Other parts of this series:
Insurance has been shielded from much of the disruption that has upended other industries, but long-term growth requires them to become living businesses—or risk becoming irrelevant.
While other industries have had to grapple with disruption and changing customer expectations, insurers have mostly been shielded from the need to respond immediately. High barriers to entry and adequate profit margins have provided some protection for insurers, but are not a long-term strategy for survival or growth.
At many points in history, entire industries have been rendered obsolete by the inability of its players to see—and adapt to—changes in the market. Refrigerators replaced the ice delivery industry; the internal combustion engine replaced the horse-drawn carriage. It isn’t out of the question that new competitors could find innovative, novel ways to help customers manage their risk—and in the process, make incumbent insurers irrelevant.
If insurers want to be more than a quaint idea, they must fight to be relevant. At Accenture, we believe that meeting this challenge requires insurers to become living businesses: continuously adapting with speed and scale, to achieve customer relevance and sustained growth.
Finding new opportunities and new profit pools
The devil’s advocate would say the insurance industry’s aversion to risk has worked so far, so why not stick to traditional business and operating models? Well, insurance hasn’t changed much in 200 years, but everything around it has. If the threat of disruption from the GAFAs (Google, Apple, Facebook and Amazon, and the ever-expanding host of large platform businesses) isn’t enough, there’s the fact that that relying on the status quo is also detrimental to future growth.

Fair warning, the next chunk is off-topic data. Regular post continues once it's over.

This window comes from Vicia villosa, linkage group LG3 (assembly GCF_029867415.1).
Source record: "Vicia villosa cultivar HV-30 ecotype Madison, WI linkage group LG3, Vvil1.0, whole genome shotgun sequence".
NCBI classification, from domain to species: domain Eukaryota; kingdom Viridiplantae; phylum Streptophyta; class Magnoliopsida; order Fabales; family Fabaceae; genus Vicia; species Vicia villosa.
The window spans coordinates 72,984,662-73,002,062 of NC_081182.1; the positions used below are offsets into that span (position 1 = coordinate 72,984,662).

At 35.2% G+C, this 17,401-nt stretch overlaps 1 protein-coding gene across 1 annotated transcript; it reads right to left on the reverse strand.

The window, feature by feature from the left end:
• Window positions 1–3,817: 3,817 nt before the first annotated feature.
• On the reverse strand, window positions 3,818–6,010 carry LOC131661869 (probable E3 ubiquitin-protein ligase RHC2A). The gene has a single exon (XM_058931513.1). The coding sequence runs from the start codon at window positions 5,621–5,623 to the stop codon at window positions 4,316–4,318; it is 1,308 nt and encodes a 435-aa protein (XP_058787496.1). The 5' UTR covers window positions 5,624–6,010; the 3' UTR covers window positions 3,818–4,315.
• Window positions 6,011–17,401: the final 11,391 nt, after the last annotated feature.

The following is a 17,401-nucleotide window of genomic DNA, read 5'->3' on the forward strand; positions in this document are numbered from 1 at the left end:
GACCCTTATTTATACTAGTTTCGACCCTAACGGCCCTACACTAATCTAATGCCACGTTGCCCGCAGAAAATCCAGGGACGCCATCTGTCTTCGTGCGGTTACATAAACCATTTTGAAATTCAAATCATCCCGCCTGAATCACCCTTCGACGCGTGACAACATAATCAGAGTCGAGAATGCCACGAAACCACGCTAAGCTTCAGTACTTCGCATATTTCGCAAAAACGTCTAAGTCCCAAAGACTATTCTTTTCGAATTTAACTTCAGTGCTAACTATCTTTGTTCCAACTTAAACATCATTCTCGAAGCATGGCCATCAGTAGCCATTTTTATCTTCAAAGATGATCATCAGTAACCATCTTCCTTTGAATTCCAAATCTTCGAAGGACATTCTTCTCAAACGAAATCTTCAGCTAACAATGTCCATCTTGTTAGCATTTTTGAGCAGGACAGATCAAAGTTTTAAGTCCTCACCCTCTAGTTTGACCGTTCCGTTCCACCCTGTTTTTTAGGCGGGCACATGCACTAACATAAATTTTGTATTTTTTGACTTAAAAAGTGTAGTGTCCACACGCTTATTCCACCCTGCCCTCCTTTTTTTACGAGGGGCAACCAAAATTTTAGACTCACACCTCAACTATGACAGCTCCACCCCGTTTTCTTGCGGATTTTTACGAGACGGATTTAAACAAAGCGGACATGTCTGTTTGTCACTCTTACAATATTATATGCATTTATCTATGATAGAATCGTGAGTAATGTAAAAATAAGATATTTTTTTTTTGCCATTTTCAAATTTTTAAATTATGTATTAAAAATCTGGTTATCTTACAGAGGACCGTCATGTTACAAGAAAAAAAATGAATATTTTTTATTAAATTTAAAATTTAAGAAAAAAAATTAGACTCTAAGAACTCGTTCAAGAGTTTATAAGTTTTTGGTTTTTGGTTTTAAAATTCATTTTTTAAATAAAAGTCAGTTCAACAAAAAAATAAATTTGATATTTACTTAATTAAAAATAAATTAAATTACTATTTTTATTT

Insurers would be short sighted to assume that existing profit pools will exist indefinitely and in their current form. For example, autonomous vehicles will undoubtedly affect car insurance premiums. But at the same time, new profit pools will emerge, and it’s up to insurers to develop new products to tap into them. As my colleague Erik Sandquist explained, Accenture estimates the growth potential over the next five years, for those insurers that are able to take advantage, to be as much as $375 billion.
Technology enables living businesses
It’s almost impossible to become a living business without a deliberate strategy to invest in digital. Digital drives nearly everything. It enables carriers to unlock new sources of revenue, target new customer segments, bring new products to market and offer value-added services that better engage customers.
And yet, most carriers still struggle with legacy systems. As long as they do, they will also struggle to make the most of new technologies. What’s more, legacy eats capital—capital that could be put toward core transformation or innovation. Legacy also inhibits flexibility, which prevents a carrier from capitalizing on emerging opportunities. But as I’ve written before, legacy doesn’t have to inhibit innovation.
In order to become a living business, insurers must simultaneously invest in core transformation and innovation. Things like insurtech, blockchain or the IoT can offer insurers a boost, but without modernizing the core, insurers will struggle to take advantage of the opportunities that new technologies create.
If digital is one key to becoming a living business, another is smart partnerships. Join me next week as I explore why—and share examples of organizations that have taken steps to become living businesses.
Learn more about insurance as a living business, including our infographic, full report and interactive calculator to see how much potential revenue your organization could capture as a living business.
To discuss how Accenture can help your organization begin the transformation to living business, please get in touch.